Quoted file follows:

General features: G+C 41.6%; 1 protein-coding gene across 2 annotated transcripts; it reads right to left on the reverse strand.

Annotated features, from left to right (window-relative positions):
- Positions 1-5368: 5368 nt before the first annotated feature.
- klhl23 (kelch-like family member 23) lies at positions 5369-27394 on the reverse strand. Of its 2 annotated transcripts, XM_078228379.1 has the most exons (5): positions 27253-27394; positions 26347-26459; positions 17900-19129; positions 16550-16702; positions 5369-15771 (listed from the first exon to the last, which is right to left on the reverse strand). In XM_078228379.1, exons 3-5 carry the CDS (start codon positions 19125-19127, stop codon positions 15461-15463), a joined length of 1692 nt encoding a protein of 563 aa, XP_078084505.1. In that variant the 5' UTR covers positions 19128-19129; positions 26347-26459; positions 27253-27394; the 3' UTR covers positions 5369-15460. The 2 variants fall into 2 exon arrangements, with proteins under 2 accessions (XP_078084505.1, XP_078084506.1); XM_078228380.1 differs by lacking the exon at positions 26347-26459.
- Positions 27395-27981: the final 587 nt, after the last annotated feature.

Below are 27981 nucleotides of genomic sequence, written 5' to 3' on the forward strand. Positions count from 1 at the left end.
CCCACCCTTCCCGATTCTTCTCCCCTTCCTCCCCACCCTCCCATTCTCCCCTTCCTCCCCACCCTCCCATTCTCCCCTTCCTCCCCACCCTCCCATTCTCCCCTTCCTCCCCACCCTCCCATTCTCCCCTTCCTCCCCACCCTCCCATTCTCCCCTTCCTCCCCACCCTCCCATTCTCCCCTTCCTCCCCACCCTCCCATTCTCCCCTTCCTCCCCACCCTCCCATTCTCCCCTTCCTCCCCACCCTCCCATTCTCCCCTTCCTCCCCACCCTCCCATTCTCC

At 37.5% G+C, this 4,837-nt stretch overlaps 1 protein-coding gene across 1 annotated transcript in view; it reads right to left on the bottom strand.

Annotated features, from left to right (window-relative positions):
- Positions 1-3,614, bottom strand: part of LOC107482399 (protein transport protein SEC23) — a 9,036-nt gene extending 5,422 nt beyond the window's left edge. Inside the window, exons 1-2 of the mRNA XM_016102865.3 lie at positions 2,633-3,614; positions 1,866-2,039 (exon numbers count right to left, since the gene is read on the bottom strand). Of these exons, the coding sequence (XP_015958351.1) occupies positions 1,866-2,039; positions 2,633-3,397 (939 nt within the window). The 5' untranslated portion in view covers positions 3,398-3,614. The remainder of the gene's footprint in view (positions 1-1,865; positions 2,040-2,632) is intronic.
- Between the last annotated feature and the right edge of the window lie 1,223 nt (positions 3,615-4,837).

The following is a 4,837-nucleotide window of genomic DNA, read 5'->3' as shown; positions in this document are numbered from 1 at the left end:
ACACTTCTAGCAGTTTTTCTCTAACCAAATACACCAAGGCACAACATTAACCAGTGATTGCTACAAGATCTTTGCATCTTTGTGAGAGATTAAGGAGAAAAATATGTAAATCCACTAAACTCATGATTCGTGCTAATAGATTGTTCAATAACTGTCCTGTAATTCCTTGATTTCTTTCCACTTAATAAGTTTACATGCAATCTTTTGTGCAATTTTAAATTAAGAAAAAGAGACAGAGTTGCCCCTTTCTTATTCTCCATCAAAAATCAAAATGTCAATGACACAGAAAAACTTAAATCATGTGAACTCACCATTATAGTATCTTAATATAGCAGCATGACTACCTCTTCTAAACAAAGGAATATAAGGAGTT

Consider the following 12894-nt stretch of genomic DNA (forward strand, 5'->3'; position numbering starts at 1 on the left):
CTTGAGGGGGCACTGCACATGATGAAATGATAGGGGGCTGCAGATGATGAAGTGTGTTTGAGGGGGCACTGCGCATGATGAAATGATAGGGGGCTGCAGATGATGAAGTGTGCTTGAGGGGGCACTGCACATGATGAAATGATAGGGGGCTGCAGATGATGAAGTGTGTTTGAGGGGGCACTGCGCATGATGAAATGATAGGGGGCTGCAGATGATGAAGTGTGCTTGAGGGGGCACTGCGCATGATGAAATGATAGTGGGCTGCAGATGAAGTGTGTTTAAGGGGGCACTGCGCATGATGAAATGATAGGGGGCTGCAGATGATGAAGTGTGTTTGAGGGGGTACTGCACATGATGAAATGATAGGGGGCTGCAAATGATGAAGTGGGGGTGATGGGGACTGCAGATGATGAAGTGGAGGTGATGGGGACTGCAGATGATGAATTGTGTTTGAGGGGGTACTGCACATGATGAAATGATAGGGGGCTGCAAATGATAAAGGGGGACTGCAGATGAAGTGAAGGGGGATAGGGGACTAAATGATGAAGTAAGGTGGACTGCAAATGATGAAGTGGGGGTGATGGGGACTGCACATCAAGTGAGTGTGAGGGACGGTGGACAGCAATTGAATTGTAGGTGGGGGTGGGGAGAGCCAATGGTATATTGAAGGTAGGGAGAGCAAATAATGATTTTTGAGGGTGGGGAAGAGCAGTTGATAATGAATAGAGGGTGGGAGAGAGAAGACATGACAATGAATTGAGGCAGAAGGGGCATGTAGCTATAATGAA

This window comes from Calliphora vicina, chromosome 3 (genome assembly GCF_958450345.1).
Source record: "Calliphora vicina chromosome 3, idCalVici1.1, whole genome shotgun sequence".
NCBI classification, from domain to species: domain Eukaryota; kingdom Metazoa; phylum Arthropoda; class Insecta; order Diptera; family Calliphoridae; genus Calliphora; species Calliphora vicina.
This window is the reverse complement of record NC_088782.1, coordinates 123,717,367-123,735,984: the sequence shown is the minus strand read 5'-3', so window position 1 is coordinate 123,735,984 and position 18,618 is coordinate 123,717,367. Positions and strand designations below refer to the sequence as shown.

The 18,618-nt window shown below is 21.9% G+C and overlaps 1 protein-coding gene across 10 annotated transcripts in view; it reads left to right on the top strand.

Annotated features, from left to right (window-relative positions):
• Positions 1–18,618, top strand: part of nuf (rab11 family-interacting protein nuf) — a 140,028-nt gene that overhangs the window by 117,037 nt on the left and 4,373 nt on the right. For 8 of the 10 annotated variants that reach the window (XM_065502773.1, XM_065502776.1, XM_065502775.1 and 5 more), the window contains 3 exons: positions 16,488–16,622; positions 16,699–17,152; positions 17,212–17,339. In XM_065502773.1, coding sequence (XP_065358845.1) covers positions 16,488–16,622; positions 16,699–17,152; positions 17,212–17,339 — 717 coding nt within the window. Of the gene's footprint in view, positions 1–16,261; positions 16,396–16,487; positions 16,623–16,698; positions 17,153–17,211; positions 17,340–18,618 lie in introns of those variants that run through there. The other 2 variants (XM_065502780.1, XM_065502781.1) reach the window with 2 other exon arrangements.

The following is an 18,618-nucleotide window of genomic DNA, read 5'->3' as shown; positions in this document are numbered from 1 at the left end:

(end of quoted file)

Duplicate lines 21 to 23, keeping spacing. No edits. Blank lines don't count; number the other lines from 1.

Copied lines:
Annotated features, from left to right (window-relative positions):
• Positions 1–18,618, top strand: part of nuf (rab11 family-interacting protein nuf) — a 140,028-nt gene that overhangs the window by 117,037 nt on the left and 4,373 nt on the right. For 8 of the 10 annotated variants that reach the window (XM_065502773.1, XM_065502776.1, XM_065502775.1 and 5 more), the window contains 3 exons: positions 16,488–16,622; positions 16,699–17,152; positions 17,212–17,339. In XM_065502773.1, coding sequence (XP_065358845.1) covers positions 16,488–16,622; positions 16,699–17,152; positions 17,212–17,339 — 717 coding nt within the window. Of the gene's footprint in view, positions 1–16,261; positions 16,396–16,487; positions 16,623–16,698; positions 17,153–17,211; positions 17,340–18,618 lie in introns of those variants that run through there. The other 2 variants (XM_065502780.1, XM_065502781.1) reach the window with 2 other exon arrangements.

The following is an 18,618-nucleotide window of genomic DNA, read 5'->3' as shown; positions in this document are numbered from 1 at the left end: